I’m walking along a remote beach in Hermanus, South Africa. There’s not a single other footprint in the sand. I take off my shoes and let my feet sink deep into the warm, fine powder. Bliss. My friend, a local who drove me here, takes one look at my face and asks with undeniable pride, “What do you think?” But I can’t answer. I’m awestruck. I choke up. Eventually, I venture, “This is too beautiful. I can’t take it in.”

We’ve all experienced it: a bright starlit sky, a particularly attractive face or a melody so exquisite that it transfixes us. Its power seems to bypass our brains and strike right at the heart, rendering us speechless. But we’ve also experienced the insidious side of beauty; that tendency within that pushes us to consume, compete and compare ourselves. It can easily become a destructive obsession.

Is beauty a friend or a foe? Christian history reveals a deep ambivalence about beauty—vivid stained-glass windows, awe-inspiring cathedrals and lush, rapturous choirs on one hand, and concerns about worldliness, the temptations of the flesh and idol worship on the other. But what if beauty itself—much like food or money—was neither the enemy nor a god? Properly harnessed, could our passion for beauty lead us to the Divine?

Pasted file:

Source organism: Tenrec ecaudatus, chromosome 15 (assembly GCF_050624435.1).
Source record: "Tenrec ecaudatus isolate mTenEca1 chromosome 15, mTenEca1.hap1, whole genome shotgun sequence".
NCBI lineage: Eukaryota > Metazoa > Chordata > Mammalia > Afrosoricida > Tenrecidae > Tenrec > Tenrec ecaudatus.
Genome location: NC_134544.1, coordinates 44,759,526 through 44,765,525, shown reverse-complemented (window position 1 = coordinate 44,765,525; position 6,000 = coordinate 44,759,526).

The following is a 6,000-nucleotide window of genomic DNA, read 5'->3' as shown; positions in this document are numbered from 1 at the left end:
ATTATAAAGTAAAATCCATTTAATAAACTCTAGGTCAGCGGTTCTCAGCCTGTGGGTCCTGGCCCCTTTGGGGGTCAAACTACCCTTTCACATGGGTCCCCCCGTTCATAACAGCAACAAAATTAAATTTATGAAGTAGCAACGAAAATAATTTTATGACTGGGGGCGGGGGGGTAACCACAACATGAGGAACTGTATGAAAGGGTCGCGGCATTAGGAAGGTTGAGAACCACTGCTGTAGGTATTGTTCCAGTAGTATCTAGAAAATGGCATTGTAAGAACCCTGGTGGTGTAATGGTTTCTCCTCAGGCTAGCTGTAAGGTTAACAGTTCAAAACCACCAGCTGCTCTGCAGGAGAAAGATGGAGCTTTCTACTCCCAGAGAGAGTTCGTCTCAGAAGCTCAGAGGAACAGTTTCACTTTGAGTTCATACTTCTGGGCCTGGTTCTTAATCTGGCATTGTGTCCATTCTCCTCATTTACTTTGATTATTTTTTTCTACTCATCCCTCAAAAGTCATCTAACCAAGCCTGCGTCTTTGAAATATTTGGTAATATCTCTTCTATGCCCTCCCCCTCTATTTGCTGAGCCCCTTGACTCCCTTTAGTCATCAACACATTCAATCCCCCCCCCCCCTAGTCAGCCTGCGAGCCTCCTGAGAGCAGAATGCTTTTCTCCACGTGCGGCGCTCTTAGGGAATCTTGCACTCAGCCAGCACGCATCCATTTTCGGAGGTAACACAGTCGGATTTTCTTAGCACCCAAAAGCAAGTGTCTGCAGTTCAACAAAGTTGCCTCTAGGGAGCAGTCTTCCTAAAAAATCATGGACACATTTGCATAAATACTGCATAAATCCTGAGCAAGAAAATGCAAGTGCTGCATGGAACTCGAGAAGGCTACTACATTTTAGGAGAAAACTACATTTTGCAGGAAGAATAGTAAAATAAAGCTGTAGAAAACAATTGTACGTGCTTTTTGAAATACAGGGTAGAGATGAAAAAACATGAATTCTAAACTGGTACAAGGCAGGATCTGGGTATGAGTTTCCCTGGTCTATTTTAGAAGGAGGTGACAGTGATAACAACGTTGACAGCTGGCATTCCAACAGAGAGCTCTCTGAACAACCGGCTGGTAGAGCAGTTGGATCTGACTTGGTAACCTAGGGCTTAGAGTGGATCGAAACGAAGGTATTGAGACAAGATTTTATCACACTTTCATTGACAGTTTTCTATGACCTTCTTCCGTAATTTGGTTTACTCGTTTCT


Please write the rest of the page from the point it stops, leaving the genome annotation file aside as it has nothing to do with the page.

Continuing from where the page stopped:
A foe?

According to Psychology Today, research shows that, on average, attractive people get better jobs, earn more money and are less likely to be convicted by a jury. Why? Because of beauty’s halo effect. We tend to believe that what’s beautiful is good.

The Old Testament prophet Samuel sure thought so! The story goes that he went to Bethlehem to choose the next king of Israel. God had told Samuel that He had chosen one of Jesse’s sons to fill that role, and Jesse’s oldest son, Eliab, made quite an impression on Samuel when he first saw him. But in spite of his handsome looks, God warned Samuel, “Do not consider his appearance or his height, for I have rejected him. The Lord does not look at the things people look at. People look at the outward appearance, but the Lord looks at the heart” (1 Samuel 16:7).

Following God’s instructions, Samuel chose David, Jesse’s youngest son—an unimpressive shepherd boy who would become one of Israel’s greatest warriors, poets and kings, and by far the most famous.

Beauty and goodness aren’t synonymous today, but they once were, before sin arrived on our planet. The Bible says that God “has made everything beautiful” (Ecclesiastes 3:11), an expression of His remarkable artistic skill and goodness. But because the world is no longer perfect, the Bible warns us against putting too much trust in our appearance, or tying our self-worth to it (1 Peter 3:3-4).